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DOJ’s New FOIA Guidance Promotes Openness

The new guidelines follow bipartisan calls from lawmakers for updates.

The Justice Department is directing federal agencies to promote openness in processing records requests. 

On Tuesday, Attorney General Merrick Garland issued a guidance memo on the Freedom of Information Act to heads of the executive departments and agencies. The new guidelines came one day before “Freedom of Information Day” and during “National Sunshine Week,” which promotes open government. 

“The attorney general’s new FOIA guidelines underscore the Justice Department’s commitment to [a] government that is open, transparent and accountable to the people we serve,” said Associate Attorney General Vanita Gupta, who also serves as the department’s Chief FOIA Officer, in a statement. “The Office of Information Policy looks forward to working with agencies to ensure the presumption of openness is applied across the government.”

In July 2016, President Obama signed a law that codified the “presumption of openness” that he championed during his first year in office and later received mixed reviews on, as Government Executive reported in 2015. 

The new guidance from Garland follows Obama’s goals of a “presumption of openness” and directs agencies “make it clear that the Justice Department will not defend nondisclosure decisions that fail to do so,” said the Justice Department. 

According to the Government Accountability Office, agencies’ use of (b)(3) exemptions – a provision of the Freedom of Information Act that allows agencies to apply other statutes when denying records requests –more than doubled between fiscal year 2012 and fiscal year 2019, meanwhile the number of FOIA requests processed increased by 32%.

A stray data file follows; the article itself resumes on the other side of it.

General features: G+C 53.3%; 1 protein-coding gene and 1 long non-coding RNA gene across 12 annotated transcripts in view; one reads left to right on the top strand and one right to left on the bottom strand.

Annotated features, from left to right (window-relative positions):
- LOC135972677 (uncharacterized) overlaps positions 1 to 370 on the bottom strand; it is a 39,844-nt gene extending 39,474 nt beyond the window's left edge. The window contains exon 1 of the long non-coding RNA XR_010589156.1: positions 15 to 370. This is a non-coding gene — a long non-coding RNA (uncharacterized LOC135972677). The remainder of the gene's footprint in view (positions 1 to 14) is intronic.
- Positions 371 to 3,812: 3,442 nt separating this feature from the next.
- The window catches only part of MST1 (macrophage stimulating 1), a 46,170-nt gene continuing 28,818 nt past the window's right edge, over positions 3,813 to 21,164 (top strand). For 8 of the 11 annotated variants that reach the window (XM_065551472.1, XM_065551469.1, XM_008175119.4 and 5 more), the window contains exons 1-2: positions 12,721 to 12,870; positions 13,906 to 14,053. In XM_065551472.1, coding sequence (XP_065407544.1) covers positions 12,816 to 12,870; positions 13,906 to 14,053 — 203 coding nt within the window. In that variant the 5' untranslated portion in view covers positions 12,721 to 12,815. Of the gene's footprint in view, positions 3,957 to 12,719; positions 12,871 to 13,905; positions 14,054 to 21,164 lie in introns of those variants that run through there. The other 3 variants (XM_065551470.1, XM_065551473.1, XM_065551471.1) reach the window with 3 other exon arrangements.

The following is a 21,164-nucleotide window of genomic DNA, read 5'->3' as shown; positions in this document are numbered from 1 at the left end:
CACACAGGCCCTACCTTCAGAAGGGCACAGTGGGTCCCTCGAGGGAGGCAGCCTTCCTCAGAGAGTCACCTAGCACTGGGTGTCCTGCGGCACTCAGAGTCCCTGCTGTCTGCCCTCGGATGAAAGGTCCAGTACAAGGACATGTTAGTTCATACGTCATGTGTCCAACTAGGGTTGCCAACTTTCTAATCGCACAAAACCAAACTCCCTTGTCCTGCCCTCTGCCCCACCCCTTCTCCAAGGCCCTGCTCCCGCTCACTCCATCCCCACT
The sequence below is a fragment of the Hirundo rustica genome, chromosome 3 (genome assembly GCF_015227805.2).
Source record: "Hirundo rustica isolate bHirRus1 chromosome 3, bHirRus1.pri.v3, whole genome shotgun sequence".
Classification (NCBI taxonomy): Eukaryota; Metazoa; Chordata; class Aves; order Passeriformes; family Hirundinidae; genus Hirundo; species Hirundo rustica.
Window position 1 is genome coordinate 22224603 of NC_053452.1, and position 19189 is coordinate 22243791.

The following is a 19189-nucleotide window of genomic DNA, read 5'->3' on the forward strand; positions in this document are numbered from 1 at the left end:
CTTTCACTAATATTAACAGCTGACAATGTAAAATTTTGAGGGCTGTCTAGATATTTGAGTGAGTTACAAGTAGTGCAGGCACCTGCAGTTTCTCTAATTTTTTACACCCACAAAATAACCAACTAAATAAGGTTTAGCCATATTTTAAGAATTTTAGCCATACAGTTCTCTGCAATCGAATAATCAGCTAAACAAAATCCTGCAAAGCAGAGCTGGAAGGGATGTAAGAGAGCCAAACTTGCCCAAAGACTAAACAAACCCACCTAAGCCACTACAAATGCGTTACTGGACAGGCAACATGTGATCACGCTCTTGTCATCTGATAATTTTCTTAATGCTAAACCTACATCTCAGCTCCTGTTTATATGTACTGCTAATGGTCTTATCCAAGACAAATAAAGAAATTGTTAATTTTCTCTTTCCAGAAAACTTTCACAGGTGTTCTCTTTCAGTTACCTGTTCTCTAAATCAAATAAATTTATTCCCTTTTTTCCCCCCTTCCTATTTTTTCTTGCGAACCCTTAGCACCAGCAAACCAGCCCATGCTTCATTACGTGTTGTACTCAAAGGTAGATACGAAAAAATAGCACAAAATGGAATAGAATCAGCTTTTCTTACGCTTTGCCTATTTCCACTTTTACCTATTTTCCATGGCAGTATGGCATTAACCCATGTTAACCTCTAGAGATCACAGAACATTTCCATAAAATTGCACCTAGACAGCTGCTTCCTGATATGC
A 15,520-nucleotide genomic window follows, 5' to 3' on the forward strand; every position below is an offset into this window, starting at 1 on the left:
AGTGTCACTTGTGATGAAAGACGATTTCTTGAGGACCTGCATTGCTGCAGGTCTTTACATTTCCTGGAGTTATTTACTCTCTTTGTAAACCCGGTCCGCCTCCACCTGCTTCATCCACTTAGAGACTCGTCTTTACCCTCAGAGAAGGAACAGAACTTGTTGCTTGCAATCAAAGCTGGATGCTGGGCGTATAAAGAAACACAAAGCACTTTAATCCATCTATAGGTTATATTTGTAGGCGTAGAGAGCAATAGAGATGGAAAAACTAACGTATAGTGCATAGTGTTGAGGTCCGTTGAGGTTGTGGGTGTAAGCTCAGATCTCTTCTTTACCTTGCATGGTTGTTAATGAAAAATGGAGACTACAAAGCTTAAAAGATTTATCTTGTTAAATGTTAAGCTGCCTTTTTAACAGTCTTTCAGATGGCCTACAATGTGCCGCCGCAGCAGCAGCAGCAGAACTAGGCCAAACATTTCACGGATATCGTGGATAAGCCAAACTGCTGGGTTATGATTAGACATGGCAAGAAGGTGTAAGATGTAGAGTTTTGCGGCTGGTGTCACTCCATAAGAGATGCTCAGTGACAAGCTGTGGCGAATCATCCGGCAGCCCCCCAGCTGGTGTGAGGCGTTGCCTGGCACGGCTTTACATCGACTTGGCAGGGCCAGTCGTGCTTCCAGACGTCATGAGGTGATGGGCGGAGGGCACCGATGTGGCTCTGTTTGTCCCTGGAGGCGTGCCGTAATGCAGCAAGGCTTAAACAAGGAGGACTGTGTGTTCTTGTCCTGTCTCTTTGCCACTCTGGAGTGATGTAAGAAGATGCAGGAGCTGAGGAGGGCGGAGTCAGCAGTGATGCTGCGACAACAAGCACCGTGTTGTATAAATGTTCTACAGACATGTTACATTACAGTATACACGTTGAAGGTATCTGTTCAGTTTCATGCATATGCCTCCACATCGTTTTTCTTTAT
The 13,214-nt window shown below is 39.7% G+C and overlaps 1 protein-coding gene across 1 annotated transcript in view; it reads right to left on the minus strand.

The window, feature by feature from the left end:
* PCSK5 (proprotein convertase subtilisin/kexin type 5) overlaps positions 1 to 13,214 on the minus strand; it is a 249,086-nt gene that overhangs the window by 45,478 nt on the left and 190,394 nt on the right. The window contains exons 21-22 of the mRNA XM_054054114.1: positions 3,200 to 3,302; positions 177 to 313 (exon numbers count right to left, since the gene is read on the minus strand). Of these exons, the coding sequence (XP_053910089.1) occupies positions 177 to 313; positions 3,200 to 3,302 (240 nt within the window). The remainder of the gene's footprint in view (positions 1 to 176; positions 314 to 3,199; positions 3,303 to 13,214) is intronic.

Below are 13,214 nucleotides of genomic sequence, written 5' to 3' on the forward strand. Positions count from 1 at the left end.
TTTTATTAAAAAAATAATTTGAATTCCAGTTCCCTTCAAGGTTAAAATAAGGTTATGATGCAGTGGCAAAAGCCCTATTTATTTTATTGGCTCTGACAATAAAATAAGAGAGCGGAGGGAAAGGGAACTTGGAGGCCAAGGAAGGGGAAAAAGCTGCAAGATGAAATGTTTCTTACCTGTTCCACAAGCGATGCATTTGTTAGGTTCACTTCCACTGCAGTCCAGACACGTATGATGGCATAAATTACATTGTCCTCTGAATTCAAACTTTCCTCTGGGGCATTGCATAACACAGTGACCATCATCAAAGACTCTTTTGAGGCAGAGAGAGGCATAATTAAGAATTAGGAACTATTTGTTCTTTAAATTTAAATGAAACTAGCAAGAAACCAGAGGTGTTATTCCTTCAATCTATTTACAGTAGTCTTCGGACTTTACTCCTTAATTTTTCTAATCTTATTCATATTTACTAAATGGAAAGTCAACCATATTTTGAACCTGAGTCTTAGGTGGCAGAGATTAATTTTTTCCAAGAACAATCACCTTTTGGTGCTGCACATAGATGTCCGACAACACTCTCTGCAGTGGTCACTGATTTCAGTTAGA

The new guidance also stresses that proactive disclosures of documents and information are “fundamental to the faithful application of FOIA;” promotes timeliness of responses; and encourages agencies to continue removing barriers to requesting and accessing records as well as reducing their FOIA backlogs. 

GAO found that FOIA request backlogs increased by 18% from fiscal year 2019 to fiscal 2020, which was the first year of the COVID-19 pandemic, and backlogged requests have generally been increasing since fiscal 2016. The watchdog also found that from fiscal year 2012 to fiscal year 2020, the backlog of appeals increased by 63%.

Lastly, “I urge agency Chief FOIA Officers to undertake comprehensive reviews of all aspects of their agencies' FOIA administration, with a particular focus on the concerns highlighted in this memorandum,” wrote Garland in the memo. Additionally, “I encourage each agency head to provide regular and proper training to your workforce that explains the importance of FOIA and every individual's role in administering it.”

In January, a diverse group of 25 organizations urged Garland to take action to “implement a ‘generous’ reading of FOIA” as he testified during his confirmation hearing, such as by issuing updated guidance. The co-signers noted he hadn’t taken any meaningful action on FOIA since getting sworn in in March 2021.